Illinois vs. August Spies et al. trial transcript no. 1. Direct examination by Mr. Grinnell. Cross-examination by Mr. Foster. Testified on behalf of the Prosecution, People of the State of Illinois. Testified on various topics (page numbers provide a partial guide): weapons and explosives (vol.J 2810, anarchists and/or anarchism (vol.J 280), call for workingmen to arm themselves (vol.J 280), the Arbeiter-Zeitung (vol.J 280), Neff's (Thoeringer) Hall (vol.J 272), Lehr und Wehr Verein (vol.J 272), Lingg, Louis (vol.J 273), Engel, George (vol.J 279).
Testimony of Moritz Neff, 1886 July 23.
Volume J, 272-285, 14 p.
Saloon keeper, Neff's Hall.
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[Image, Volume J, Page 272]
Illinois vs. August Spies et al. trial transcript no. 1.
Direct examination by Mr. Grinnell. Cross-examination by Mr. Foster. Testified on behalf of the Prosecution, People of the State of Illinois.
Testified on various topics (page numbers provide a partial guide): weapons and explosives (vol.J 2810, anarchists and/or anarchism (vol.J 280), call for workingmen to arm themselves (vol.J 280), the Arbeiter-Zeitung (vol.J 280), Neff's (Thoeringer) Hall (vol.J 272), Lehr und Wehr Verein (vol.J 272), Lingg, Louis (vol.J 273), Engel, George (vol.J 279).
called as a witness on behalf of the People, being first duly sworn, testified as follows:
By Mr. Grinnell.
Q What is your name?
A Moritz Neef.
Q Where do you live?
A 54 Clybourn Avenue.
Q 58 Clybourn Avenue is also known as Neef's Hall?
Q And it has another name -- Thoeringer Hall?
Q How long have you lived there?
A It will be seven years next Christmas.
Q You keep a saloon there?
Q Back of the saloon is a hall?
Q What group used to meet in that hall?
A The North Side Group.
Q Do you know any of the defendants?
A I know them all.
Q What other organizations used to meet there besides the Northwest Group - the Lehr and Wehr Verein?
A No; there was no Lehr and Wehr Verein meetings there.
Q Do you remember the night the bomb was thrown -- the 4th of May last?
Q Were you at your saloon that night?
Q Do you know Engel?
Q Do you know Louis Lingg?
Q Do you know Fischer?
Q All of them, do you?
Q Did you see Louis Lingg that night?
A Louis Lingg came in that night in company with Seliger and another man, whom I hadn't seen before.
Q Did they have anything with them?
A This stranger to me, he carried a satchel.
Q Who carried the satchel as they came in?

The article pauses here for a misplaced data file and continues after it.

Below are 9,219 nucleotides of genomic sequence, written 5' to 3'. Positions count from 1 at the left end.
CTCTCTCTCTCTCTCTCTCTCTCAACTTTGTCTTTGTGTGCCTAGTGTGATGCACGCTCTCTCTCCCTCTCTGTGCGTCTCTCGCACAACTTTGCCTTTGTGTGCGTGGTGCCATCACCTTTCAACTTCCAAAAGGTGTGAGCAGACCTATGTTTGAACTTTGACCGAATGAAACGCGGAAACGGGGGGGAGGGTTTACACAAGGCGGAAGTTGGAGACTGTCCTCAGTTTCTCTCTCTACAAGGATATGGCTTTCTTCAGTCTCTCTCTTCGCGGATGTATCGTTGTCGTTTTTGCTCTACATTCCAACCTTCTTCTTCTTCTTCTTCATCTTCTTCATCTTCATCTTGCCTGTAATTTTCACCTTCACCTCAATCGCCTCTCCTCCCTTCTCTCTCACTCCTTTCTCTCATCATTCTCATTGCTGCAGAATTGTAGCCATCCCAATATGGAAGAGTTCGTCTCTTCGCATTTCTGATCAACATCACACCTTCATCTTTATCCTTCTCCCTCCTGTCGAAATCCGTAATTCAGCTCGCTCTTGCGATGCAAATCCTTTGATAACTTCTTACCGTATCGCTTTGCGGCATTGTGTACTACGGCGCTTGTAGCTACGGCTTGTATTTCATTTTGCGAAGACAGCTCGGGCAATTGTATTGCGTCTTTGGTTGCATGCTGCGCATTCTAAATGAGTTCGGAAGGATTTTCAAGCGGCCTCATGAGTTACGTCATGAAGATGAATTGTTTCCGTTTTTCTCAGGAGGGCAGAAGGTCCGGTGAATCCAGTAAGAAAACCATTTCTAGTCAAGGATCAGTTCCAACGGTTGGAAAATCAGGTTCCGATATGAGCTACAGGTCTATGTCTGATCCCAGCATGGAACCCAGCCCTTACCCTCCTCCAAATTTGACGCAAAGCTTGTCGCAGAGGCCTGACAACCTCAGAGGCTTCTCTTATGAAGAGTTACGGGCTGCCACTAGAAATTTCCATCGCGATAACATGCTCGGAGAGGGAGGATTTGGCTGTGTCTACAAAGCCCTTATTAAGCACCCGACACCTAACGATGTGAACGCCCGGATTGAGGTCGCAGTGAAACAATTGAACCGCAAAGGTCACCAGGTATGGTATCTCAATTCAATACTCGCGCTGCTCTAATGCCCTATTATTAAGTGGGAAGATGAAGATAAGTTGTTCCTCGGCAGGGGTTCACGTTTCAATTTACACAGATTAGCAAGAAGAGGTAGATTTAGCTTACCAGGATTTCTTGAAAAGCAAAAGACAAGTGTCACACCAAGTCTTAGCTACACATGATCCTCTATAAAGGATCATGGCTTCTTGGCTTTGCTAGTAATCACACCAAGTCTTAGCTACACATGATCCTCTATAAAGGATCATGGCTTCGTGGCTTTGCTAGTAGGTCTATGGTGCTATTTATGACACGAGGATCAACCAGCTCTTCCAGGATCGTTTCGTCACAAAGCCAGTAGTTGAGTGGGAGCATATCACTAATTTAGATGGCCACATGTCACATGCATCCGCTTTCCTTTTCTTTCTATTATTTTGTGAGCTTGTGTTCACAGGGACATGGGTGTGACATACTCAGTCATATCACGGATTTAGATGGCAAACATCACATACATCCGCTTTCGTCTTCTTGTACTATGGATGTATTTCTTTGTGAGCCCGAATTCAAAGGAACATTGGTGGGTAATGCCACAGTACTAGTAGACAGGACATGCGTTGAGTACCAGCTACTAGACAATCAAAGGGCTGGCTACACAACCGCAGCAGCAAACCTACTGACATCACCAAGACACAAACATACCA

A This fellow that I found out later was Muensenberger.
Q With whom was he?
A With Lingg and Seliger.
Q What did they carry?
A Lingg and Seliger carried nothing, only the man Muensenberger carried a bag.
Q Describe that bag?
A It was a common bag; you can buy them for $2 or $2.50 in any of these trunk stores; it was probably about a foot and a half long and six inches wide.
Q What did he do with it when he brought it in?
A He put it on the counter.
Q Then what?
A There were several men in his way; they wanted to get to the counter, and he put it on the floor.
Q Where was Seliger and Lingg at that time?
A They were standing there, and Lingg was asking me if some one had been there asking for him.
Q Begin with that bag as they came in the door -- how did Muensenberger carry it?
A He carried it on his shoulder, and he stepped through the door; then he put it on the counter, and from there he placed it on the floor.
Q What did Lingg say?
A Lingg asked me if anybody had been there enquiring for him previously.
Q What did you say?
A I said there was nobody there.
Q What time in the evening do you think it was?
Q This was, as near as I can remember, about ten minutes after eight, or fifteen minutes.
Q What did Lingg do then -- what did Lingg and Seliger and Muensenberger do?
A This Muensenberger he picked up the bag and went out of the side door, followed by Lingg and Seliger.
Q Point out on that map (referring to a diagram of 54 Clybourn Avenue). Here is the front of your saloon (indicating). Did you live over it?
Q Here is the saloon? (indicating).
Q Here is the bar (indicating)?
Q There is the hall in the rear (indicating)?
A Yes, and they went through this in the rear of the room.
Q Who went through?
A Lingg, Muensenberger and Seliger.
Q Did they carry the bag with them?
Q Then what did you see next?
A I did not pay any attention to it; I haven't seen the bag since. There was a large meeting of painters in the hall that evening, advertised by hand bill; there were probably 200 people in the hall that night; and consequently I opened this door (indicating) in order to give the people a chance to go through.
Q That is the door that opens into this hall?
A Yes; to go through that door without being compelled to go through the saloon.
Q Where did you see Lingg, Seliger and Muensenberger again?
A I have not seen Muensenberger since.
Q Did you see the other two again that night?
A Lingg and Seliger came in about 11 o'clock in the evening.
Q In the mean time had anybody else been there enquiring for Lingg?
A No, sir.
Q Do you know Huebner?
Q Was he there that night?
A He was there before Lingg came.
Q Did he inquire for Lingg?